I burned the midnight oil boning up on Hemingway, Homer, Joyce, Chaucer and Shakespeare. I learned journalism from Professor Jim Hayes. I earned a teaching credential. And yet, destiny launched me neck-deep into the world of rock music.
Two years out of Poly, in 1972, as community liaison for the anti-poverty Economic Opportunity Commission (EOC), I developed programs assisting minorities and underserved communities.
I learned that a Native American encampment east of Santa Margarita was being harassed by neighbors. The Red Wind Indian Foundation was a minority group that the EOC could assist. They were led by Chumash medicine man Semu Huaute. I phoned the County Supervisor for that district, Dr. Dick Krejsa, a friend and a Poly ichthyology professor, and we drove up to visit the encampment.
In time I secured grants for Red Wind, including a farm-ranch-orchard project funded by the Office of Economic Opportunity (OEO). Poly agriculture students helped build a greenhouse; the Indians used it to raise corn and other vegetables.
Semu visited EOC to get purchase orders for materials the OEO grant paid for, and to use my phone. One day I heard him talking to someone named “Neil.” Apparently Semu had performed a medicine ceremony on Neil Young vis-à-vis Neil’s earlier substance issues. Semu also knew Bernie Leadon, then the banjo player for the Eagles.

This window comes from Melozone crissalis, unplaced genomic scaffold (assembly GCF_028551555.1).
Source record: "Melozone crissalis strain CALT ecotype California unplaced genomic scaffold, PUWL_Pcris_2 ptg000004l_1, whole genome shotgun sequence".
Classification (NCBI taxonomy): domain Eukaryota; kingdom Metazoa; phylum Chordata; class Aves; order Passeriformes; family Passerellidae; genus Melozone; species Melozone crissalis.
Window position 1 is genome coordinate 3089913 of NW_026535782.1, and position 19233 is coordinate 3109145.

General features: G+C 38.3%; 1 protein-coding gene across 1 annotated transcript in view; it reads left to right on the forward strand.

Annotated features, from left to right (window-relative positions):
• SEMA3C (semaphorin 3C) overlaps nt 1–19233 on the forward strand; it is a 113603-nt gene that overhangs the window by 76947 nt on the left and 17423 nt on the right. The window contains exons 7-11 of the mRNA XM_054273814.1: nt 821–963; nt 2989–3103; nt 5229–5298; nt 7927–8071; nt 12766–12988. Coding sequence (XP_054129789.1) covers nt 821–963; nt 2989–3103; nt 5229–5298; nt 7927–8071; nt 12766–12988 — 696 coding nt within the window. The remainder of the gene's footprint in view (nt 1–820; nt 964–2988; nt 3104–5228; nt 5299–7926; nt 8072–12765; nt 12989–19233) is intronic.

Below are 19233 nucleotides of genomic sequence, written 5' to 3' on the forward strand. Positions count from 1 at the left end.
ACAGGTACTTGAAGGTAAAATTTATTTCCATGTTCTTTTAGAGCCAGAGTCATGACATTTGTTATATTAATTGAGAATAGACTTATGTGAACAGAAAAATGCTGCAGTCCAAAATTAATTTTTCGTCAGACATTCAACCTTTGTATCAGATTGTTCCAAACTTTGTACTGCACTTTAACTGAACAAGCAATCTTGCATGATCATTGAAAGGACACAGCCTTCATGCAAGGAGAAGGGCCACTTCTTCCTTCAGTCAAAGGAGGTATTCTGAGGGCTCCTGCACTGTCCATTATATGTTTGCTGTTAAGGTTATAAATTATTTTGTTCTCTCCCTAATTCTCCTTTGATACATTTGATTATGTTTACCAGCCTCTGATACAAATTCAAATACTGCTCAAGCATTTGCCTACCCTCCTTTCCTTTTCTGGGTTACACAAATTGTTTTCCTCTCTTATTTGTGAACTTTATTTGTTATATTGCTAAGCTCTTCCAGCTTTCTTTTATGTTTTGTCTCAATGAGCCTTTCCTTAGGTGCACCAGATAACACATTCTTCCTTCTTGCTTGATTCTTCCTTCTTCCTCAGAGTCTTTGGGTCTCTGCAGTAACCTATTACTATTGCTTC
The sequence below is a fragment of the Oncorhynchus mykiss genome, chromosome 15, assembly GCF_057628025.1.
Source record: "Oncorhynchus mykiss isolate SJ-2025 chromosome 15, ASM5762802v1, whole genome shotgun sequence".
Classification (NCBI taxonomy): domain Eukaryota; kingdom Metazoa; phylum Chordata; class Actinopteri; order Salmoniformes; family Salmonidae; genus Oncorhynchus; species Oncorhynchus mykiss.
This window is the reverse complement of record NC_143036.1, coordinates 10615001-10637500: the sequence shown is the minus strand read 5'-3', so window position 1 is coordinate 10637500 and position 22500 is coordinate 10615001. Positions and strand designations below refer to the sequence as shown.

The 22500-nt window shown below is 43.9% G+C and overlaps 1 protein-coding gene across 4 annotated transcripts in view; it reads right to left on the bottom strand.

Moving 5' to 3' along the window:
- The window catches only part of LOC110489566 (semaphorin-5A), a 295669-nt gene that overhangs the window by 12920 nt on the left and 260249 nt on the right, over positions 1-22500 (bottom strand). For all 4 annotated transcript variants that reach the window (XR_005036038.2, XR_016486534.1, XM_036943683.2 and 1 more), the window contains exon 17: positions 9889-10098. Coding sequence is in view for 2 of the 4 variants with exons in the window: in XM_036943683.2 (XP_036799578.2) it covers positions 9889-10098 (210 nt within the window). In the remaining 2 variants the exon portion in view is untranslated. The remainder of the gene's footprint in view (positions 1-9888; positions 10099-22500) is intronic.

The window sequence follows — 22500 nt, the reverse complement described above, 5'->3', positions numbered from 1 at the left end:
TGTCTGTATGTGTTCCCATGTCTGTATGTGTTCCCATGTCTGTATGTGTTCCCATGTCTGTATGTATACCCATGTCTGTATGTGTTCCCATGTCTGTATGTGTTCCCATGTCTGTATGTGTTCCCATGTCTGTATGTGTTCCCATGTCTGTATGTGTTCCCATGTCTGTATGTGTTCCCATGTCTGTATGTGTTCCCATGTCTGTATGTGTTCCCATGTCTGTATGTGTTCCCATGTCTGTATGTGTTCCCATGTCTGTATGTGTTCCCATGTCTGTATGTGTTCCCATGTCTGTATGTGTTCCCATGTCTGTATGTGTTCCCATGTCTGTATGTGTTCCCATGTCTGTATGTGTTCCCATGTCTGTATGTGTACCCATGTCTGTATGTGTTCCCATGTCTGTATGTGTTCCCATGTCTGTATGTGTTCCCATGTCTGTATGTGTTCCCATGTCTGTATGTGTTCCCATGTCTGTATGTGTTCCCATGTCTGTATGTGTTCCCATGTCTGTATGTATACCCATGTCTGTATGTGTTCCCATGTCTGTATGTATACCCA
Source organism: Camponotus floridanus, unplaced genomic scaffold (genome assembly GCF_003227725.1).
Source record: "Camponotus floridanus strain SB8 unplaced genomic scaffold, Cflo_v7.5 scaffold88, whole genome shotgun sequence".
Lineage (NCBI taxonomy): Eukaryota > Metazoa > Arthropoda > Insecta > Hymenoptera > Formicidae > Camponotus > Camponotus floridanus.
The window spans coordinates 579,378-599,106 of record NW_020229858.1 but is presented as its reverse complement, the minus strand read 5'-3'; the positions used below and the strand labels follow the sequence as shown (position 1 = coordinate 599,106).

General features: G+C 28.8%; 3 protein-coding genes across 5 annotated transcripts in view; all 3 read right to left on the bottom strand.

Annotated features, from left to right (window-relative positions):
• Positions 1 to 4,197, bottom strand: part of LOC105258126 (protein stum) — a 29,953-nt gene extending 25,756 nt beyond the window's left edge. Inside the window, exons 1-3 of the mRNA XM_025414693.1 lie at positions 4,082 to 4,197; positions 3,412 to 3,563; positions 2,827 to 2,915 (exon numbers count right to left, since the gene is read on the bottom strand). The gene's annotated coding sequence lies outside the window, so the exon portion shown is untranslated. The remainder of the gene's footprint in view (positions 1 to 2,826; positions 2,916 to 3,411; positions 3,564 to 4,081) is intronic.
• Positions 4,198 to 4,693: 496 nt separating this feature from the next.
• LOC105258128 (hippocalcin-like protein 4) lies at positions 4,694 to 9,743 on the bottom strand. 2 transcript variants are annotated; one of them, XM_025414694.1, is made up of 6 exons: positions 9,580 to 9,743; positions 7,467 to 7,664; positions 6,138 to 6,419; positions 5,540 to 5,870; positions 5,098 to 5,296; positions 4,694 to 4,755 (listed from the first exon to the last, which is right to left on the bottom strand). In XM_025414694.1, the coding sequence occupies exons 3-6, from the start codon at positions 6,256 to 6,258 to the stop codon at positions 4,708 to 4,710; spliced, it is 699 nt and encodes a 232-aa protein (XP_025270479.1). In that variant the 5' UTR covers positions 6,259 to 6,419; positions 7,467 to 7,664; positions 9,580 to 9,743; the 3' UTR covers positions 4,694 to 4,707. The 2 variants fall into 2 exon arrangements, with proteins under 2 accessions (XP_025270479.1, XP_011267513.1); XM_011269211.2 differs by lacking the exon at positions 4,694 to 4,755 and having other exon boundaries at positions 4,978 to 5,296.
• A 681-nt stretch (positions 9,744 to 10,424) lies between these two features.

Those links led organically to my first benefit concerts, two wildly well-received Eagles and Neil Young shows in a 2,000-seat Quonset hut auditorium at Cuesta College on March 16, 1974. We raised $12,000 for Red Wind.
Leadon suggested I get involved with Jackson Browne. I did, and sold tens of thousands of Browne’s T-shirts on his commercial tours for five years. Money raised supported grassroots groups intervening in nuclear power plant issues from San Diego to Boston.
Since then, I have produced benefit concerts with Linda Ronstadt, Bonnie Raitt and Graham Nash, among others. I’ve also enjoyed careers in teaching, broadcasting and print journalism. But back in 1974, finding my way as a greenhorn rock promoter, I was the poster boy for Learn by Doing.
John P. FitzRandolph now lives in Cambria and writes columns and sports for the weekly Cambrian and the San Luis Obispo Tribune. He provides play-by-play coverage for Coast Union football, basketball, and baseball on KTEA-FM (103.5); writes and produces commercials; and rescues injured wildlife as a volunteer transporter for Pacific Wildlife Care in Morro Bay.